Homily Twentieth Sunday Year C Responding to the word of God

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Homily: Twentieth Sunday Year C

 

Reading 1: Jeremiah is a foreshadowing of Jesus. God sent him to warn the Israelites of the consequences of their sinning against God and not living up to their covenant commitment. God told Jeremiah that the word he will speak to the people will be a hard message for them to accept.

 

Before he went in the name of the Lord, God told Jeremiah that he would suffer greatly at the hands of the people. In our reading we heard one of the sufferings Jeremiah endured. Because of the word he will speak to them, even though it was true, they would reject it and him. It was because they refused to listen to the Lord, they should surrender to their enemy, who was attacking Jerusalem. This was for their chastisement from God.

 

The leaders and the people turned against Jeremiah. They sought to silence him by throwing him into a deep muddy well to die. But God rescued him through the concerns of some, who had accepted the fact that Jeremiah was indeed a prophet from God. What Jeremiah had predicted came true. Jerusalem was captured and many of the people were sent into exile. But this was not the end of the story. Those who remained asked Jeremiah to seek God’s plan for them. He did, even though he knew they would not act on it. This too came true. When told what God wanted them to do, they refused to act on it. They chose their own plan and experienced the consequences predicted by Jeremiah.

 

Their rebellious hearts were hardened to the word of God. No matter how many times they heard the word of God and saw what happens when it is not followed, they still repeated the same action. Have we acted the same as they did? We have heard the word of God, but choose our way instead.

 

Gospel: As Jeremiah was sent to the rebellious Israelites, Jesus has been sent by the Father to call mankind back to God, to reconcile the hardened hearts to God through his death on the cross. Out of love he chose to give his life, so that we have a share in God’s own divine life. Jesus, knowing the price he was to pay to accomplish the will of the Father, chooses with loving zeal the will of God. His desire is not cruel death of the cross, but the full embrace of the Father’s will out of love for the Father and us.

 

The fire Jesus has come to cast on the earth is this authentic, selfless love. The baptism, the immersion into his upcoming passion is freely embraced. Even so, he knows that, as the response of the Israelites to Jeremiah’s words were negative on the part of many, he will experience the same rejection. In fact, I believe that one of the temptations Jesus experienced in his agony in the Garden was the Evil One telling him that his death on the cross will have no impact in the lives of millions of peoples. He was being a fool, believing it would make a difference. Jesus’s response was: “Father, not my will but yours be done.”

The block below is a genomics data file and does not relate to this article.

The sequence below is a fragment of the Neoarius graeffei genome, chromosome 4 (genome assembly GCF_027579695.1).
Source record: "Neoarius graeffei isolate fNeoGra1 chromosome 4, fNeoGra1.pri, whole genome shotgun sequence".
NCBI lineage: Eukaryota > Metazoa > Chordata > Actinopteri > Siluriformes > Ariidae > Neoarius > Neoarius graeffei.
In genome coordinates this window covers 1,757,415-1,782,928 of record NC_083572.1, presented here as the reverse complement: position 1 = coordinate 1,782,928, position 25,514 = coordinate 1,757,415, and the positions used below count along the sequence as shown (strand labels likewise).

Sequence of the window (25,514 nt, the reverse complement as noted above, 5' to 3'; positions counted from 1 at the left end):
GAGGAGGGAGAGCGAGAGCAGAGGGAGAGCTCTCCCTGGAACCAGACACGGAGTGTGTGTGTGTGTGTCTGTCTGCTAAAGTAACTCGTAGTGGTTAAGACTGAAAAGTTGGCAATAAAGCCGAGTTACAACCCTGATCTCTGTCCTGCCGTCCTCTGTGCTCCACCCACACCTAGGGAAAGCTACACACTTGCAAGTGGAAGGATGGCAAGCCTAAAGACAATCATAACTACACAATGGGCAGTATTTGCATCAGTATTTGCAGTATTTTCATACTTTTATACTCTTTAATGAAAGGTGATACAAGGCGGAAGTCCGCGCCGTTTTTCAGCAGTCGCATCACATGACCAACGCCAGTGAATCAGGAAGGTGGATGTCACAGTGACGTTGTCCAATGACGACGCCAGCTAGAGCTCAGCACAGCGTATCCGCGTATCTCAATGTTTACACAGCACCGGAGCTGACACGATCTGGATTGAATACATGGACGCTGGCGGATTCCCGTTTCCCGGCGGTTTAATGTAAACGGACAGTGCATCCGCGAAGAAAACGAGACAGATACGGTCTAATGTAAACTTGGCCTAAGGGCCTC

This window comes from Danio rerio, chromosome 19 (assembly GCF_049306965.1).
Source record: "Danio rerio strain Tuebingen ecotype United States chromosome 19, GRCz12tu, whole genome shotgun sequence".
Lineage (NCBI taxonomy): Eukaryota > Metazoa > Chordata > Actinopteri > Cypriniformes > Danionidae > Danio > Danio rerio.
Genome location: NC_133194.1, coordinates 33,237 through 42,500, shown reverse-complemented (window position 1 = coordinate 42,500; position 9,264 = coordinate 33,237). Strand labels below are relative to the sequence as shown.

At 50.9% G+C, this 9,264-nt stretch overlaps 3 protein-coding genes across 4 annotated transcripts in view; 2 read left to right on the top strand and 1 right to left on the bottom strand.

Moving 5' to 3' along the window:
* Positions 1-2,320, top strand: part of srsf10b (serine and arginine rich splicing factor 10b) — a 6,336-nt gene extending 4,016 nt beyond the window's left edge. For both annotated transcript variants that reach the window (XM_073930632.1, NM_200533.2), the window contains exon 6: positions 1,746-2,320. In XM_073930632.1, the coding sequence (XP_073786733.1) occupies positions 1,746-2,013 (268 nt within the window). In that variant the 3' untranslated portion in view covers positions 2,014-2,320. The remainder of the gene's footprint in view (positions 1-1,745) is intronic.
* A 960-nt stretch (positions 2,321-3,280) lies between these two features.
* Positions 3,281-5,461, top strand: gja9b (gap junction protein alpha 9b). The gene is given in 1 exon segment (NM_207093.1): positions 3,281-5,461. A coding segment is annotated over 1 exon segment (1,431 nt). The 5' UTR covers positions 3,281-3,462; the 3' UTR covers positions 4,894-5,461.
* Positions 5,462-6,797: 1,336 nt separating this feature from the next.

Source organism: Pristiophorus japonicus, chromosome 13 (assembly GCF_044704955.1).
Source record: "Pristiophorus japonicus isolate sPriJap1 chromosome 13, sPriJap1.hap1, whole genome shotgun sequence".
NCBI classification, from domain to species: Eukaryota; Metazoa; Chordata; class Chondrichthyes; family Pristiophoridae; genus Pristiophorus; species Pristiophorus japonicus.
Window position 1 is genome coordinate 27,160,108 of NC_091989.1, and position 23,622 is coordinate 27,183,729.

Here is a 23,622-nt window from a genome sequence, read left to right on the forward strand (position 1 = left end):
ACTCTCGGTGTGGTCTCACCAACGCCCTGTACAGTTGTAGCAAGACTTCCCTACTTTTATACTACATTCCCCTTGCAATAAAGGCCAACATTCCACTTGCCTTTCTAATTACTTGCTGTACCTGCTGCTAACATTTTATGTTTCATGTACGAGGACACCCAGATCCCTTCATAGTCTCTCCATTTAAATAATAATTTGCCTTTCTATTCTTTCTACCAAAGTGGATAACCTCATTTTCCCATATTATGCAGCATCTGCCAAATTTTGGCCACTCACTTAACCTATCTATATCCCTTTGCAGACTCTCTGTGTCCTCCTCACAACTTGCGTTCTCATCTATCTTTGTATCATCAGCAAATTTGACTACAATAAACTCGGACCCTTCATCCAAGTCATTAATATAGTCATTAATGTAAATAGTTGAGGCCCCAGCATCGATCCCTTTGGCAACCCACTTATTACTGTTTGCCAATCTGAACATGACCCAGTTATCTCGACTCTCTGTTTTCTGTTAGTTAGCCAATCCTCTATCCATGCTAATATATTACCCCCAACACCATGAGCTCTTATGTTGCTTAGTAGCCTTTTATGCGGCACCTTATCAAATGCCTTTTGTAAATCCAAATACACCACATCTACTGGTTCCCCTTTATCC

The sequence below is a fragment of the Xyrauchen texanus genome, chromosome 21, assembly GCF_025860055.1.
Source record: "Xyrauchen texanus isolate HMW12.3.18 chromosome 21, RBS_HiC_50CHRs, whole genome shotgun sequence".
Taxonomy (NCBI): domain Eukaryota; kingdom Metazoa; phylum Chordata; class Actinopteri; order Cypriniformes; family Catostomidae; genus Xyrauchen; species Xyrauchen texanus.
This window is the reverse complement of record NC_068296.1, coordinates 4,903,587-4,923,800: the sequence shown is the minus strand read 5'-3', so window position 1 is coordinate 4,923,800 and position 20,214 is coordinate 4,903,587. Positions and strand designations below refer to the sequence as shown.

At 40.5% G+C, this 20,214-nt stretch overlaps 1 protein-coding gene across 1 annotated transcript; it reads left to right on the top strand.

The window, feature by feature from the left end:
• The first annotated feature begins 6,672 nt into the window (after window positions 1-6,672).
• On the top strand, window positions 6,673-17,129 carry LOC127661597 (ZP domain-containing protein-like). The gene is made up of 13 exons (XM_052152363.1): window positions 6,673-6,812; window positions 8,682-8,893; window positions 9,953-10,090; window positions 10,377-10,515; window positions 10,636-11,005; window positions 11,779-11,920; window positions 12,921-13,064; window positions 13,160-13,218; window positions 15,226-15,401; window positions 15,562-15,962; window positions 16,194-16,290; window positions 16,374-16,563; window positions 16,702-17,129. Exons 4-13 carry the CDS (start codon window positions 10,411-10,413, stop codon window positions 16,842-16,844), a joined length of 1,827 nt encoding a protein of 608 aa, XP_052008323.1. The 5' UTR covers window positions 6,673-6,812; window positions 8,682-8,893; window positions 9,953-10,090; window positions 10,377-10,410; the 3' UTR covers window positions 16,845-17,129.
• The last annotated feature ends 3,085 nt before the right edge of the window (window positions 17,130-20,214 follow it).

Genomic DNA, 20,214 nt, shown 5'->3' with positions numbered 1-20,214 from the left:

This brings us to the reality of the second part of today’s Gospel. What does Jesus mean when he says family members will be divided against each other? A response to Jesus’ gift of love through his death is to accept him as Lord of our lives. In doing so, there will be those, even in our own family, who will react negatively towards us as a result. Whom will we submit to? The Lord or our family?

 

Reading 2 The author of Hebrews encourages us. 1) recall the many witnesses of faith and love who remained faithful to God in spite of their difficulties. 2) Continue to respond to Jesus by ridding ourselves of our many sins, which hold us back from the fuller life God has for us. 3) Keep our eyes on Jesus, who has shown us love beyond measure. 4) Keep your eyes on the prize and persevere in the race toward the prize, eternal life. As we keep our eyes on the Lord, remember his sufferings on our behalf, sufferings that include the shedding of his blood from scourging, being crowned with thorns, being stripped of his clothes, being nailed to the cross and the piercing of his side. In our resistance to sin, we have not yet had to shed our blood.  But in doing all of this Jesus put to lie of the Devil, that it will not make a difference to people, if Jesus died. In responding to Jesus we are saying it has made a difference in my life. For this reason, we continue to run the race, so that one day, with his grace, we may receive the crown of glory.

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